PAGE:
Mass funerals were held yesterday for victims of a devastating fire in Dhaka – fuelled by illegally stored chemicals – that killed nearly 70 people, as investigators revealed that an even bigger disaster was narrowly avoided.
Hundreds of chemical drums were found in the basement of one of five blocks engulfed by the inferno in the Bangladesh capital’s historic Chawkbazar district.
“A huge bomb” would have gone off had the fire spread to the basement, according to Mehedi Hasan Ansary, a professor at an elite engineering university who is a member of an official probe committee.
“The impact would have been devastating,” he said.
City authorities said 46 bodies from a disaster that saw victims burned alive by fireballs in the street have been identified and handed over to families for burial.
Many were from Noakhali district in southwest Bangladesh, where funerals were quickly organised.
Special prayers were also said at Friday prayers in mosques across the country.
Police forensic experts were brought in to carry out DNA tests on at least 21 other bodies burned beyond recognition.
The discovery of the huge consignment of drums raised new fears about the extent of the deadly danger in storerooms across the labyrinthine
“We were just lucky,” said national fire chief Ali Ahmed.
“The whole neighbourhood would have been engulfed if the fire had reached the chemicals in the basement. It would have been like a bomb and the building would have collapsed,” Ahmed said.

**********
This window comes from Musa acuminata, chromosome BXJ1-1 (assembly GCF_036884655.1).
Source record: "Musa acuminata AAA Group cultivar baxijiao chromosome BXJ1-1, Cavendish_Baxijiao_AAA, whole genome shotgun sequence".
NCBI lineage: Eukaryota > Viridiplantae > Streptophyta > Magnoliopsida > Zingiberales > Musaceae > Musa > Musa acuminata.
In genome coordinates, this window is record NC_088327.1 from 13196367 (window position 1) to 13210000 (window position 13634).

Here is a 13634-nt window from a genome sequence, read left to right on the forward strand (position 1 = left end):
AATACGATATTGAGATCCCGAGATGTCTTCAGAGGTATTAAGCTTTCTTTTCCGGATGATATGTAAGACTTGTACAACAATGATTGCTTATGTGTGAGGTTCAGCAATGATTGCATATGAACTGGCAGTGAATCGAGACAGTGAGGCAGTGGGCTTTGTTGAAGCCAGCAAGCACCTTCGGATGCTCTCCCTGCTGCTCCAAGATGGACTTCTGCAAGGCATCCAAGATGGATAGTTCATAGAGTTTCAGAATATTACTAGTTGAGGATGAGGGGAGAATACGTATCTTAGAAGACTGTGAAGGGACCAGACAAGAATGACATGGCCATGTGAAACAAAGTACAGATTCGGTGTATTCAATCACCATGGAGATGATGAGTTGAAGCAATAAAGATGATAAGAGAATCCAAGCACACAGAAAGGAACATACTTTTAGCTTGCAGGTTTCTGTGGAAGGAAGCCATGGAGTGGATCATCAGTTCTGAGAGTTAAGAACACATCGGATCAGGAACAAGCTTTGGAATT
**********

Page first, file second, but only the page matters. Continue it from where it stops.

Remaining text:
The fire is believed to have been started late Wednesday by a gas cylinder explosion which quickly spread to at least five buildings.
Victims were burned alive by exploding canisters that sent fireballs into the streets, smothering people in flames as they walked, rode in rickshaws or ate in local restaurants. Dozens were injured, including nine listed in critical condition.
The disaster was a repeat of a June 2010 fire in the nearby neighbourhood of Nimtoli in which 123 people were killed. Again a blaze ripped through residential buildings that doubled as chemical warehouses.
While a criminal inquiry has been launched, authorities faced difficult questions over why action promised after the Nimtoli disaster was not carried out.
Dhaka Mayor Sayeed Khokon vowed to launch a new crackdown and move chemical warehouses from residential buildings to an industrial area outside the capital.
“We will sit with law enforcement agencies, do our homework and then launch the drive,” he said, promising to start the crackdown by next month.
A building would be sealed off if one of 29 types of highly inflammable chemicals were found, he added.
Ansary, however, said city authorities faced a near-impossible task as a 2015 survey found that most of the residential buildings in old Dhaka were being used as warehouses.
“We conducted the survey in 1,300 buildings in one ward and found that 70% are used as godowns (storage warehouses). Of these, 80% are chemical
warehouses,” he said.
Residents said chemical storage is a lucrative business in Old Dhaka where building owners allegedly bribe authorities to turn a blind eye to the stores.
“We have sent letters of warning many times. But nothing happened. If these buildings continued to be used as chemical warehouses, there will be repeat of this tragedy,” said Zulfiker Rahman, a fire department director.
Rahman also said the five buildings devastated this time did not have basic fire safety protection.
“They did not have fire extinguishers, the exit and entry passages of the buildings are very narrow,” he said.
The fire prompted angry
reactions in newspapers.
The Daily Star highlighted how action to move the chemicals had been promised after the “Nimtoli fiasco”.
“As we have just found out, nothing much has happened and hundreds of families have lost their loved ones because the Nimtoli fire has disappeared from collective memory.”
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